Clashes between Kurdish forces and Arab tribes in Syria

Clashes between Kurdish forces and Arab tribes in Syria

Violent fighting between Kurdish forces backed by the United States and local Arab fighters has gripped the Syrian province of Deir Ezzor since August 27. A total of 71 people died in just one week of the fighting, the Syrian Observatory for Human Rights reported on September 4. Our Observer says that these clashes are the result of brewing frustration among the majority Arab population about the violence carried out by the Kurdish-dominated Syrian Democratic Forces.

Issued on:

3 min

Back in 2015, a number of ethnic militias and rebel groups in Syria joined forces to fight the Islamic State (IS) group, calling their new coalition the Syrian Democratic Forces (SDF) and receiving backing from the United States and its allies. The members of the SDF were also united in their opposition to President Bashar al-Assad. Later, Arab Sunni fighters, recruited from Bedouin tribes, also joined the group.

On August 27, the SDF arrested Ahmad al-Khabil (nicknamed Abu Khawlah), the head of the Deir Ezzor Military Council, an armed Syrian group that, up until very recently, actually had been linked to the SDF.

The SDF accuses Al-Khabil – who is from one of the most influential tribes in the area, the Al-Uqaidat – of corruption and drug trafficking. After his arrest, his followers launched attacks on the SDF, hoping to drive them out of Deir Ezzor.

Zain al-Abidin lives in Deir Ezzor and often tweets analysis about the situation there.

At first, the population didn’t have a problem with Al-Khabil’s arrest because, locally, he is feared and hated.

But the situation changed rapidly after a member of Al-Khabil’s tribe, the Al-Bukayir [Editor’s note: a branch of Al-Uqaidat], stood up to the SDF.

A video posted online shows fighters from the Al-Uqaidat clan showing off an SDF armored vehicle that they claimed to have destroyed in the Dammam area on August 30.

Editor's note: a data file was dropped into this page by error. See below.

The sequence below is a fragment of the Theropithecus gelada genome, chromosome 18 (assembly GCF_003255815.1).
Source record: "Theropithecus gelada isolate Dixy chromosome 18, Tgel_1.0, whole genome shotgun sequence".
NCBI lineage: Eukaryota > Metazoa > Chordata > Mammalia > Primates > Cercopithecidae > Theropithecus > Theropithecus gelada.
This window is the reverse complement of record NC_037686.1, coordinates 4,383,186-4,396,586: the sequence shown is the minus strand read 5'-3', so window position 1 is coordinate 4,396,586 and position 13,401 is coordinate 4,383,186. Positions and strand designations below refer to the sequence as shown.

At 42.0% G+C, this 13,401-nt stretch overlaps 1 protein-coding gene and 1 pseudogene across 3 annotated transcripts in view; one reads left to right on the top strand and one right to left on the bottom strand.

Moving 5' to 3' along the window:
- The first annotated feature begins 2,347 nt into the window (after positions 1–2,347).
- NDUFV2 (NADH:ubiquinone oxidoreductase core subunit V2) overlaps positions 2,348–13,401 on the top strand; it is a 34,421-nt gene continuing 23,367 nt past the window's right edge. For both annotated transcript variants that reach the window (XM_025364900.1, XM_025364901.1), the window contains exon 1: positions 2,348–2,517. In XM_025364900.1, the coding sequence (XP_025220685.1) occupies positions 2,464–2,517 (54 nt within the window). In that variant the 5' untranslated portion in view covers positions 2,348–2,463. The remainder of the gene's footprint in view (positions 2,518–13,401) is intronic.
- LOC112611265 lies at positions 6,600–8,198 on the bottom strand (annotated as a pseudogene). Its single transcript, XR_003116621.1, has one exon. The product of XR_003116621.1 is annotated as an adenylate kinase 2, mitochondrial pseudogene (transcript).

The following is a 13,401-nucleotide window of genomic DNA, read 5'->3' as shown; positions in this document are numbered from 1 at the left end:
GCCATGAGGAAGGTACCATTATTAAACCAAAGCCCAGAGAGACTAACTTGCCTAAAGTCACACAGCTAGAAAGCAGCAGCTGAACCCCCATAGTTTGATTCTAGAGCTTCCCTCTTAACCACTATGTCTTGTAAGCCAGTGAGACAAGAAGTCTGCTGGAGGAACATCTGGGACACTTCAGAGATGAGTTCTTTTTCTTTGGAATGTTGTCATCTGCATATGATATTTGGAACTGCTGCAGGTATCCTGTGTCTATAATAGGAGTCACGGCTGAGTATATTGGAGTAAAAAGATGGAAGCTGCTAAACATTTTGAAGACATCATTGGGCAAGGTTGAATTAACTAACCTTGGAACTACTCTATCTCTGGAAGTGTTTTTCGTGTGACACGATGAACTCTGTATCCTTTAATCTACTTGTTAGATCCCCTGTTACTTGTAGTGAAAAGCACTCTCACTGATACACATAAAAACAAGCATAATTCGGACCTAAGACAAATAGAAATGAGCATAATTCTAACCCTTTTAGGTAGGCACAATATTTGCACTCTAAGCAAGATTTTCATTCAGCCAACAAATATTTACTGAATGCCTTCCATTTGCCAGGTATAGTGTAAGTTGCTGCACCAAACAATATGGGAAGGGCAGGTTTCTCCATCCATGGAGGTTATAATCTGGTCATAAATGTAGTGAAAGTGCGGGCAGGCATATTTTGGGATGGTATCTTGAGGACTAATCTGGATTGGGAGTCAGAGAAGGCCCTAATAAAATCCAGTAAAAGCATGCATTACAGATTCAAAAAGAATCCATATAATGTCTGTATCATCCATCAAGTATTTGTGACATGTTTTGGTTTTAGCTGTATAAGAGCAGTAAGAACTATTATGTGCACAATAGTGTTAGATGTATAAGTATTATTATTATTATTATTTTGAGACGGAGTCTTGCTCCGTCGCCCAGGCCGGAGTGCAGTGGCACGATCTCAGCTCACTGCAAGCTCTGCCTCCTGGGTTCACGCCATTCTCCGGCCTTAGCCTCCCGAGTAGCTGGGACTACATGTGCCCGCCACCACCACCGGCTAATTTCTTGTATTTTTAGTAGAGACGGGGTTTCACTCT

Several other tribes joined the fight against the SDF, including some of the most important in the region like the Al-Baggara and Al-Uqaidat. Members of these tribes attacked SDF positions in several locations. 

On August 31, the chief of the Al-Uqaidat tribe, Ibrahim al-Hifl gave an unprecedented speech denouncing the “barbaric practices” of the SDF and called on all the tribes in Deir Ezzor to rise up against the coalition.

This speech amounts to a declaration of war against the SDF.

On Saturday, September 2, the al-Uqaidat tribe announced that they had retaken the Al-Dhibat town, its stronghold in Deir Ezzor, from SDF fighters. “For us, it is a question of honor. There is no going back. Our demands are tribal demands,” says tribal chief Ibrahim al-Hifl in this video.

After initial reluctance, the Al-Baggara tribe has also joined the fight. These members attacked SDF positions in several areas, including in Al-Kasrah, in the west of Deir Ezzor.

The situation is really complex because most of the members of the SDF in Deir Ezzor are from local Arab tribes. Since the start of the fighting, members of these Arab tribes have been calling on their relatives in the SDF to defect.

This video shows fighters from the SDF defecting to join the ranks of local Arab tribes. It was shared on September 2, 2023 and was filmed in Al Busayrah, located in the south of Deir Ezzor.

However, other tribes have remained loyal to the SDF. One militia group known as “The Protectors of Al-Jazeera”, made up of members of the Al-Jabour tribe, said that they had joined the fight on the side of the SDF.

The situation is tipping into the unknown.

On Sunday, September 3, two American mediators met with the leaders of the SDF and local tribal leaders. The SDF said in the meeting that they didn’t have any bone to pick with the tribes, many of whom had helped them in their fight against the Islamic State group.

FRANCE 24 journalist Wassim Nasr is an expert on jihadist movements. He said that these Arab tribes are pushing back against the SDF and want to end the domination of the Kurdish forces and become the main contact points for the Americans – with all the privileges that entails.

[The chief of the Al-Uqaidat tribe] Ibrahim Hifl wants the Americans and the rest of the coalition to act as referees between them and the Kurds. 

However, at the same time, the Kurds are trying to push Ibrahim Hifl towards areas under the control of the Syrian regime. This is a strategy so that they can remain the only people speaking to the Americans. 

So there is a complex dynamic at play.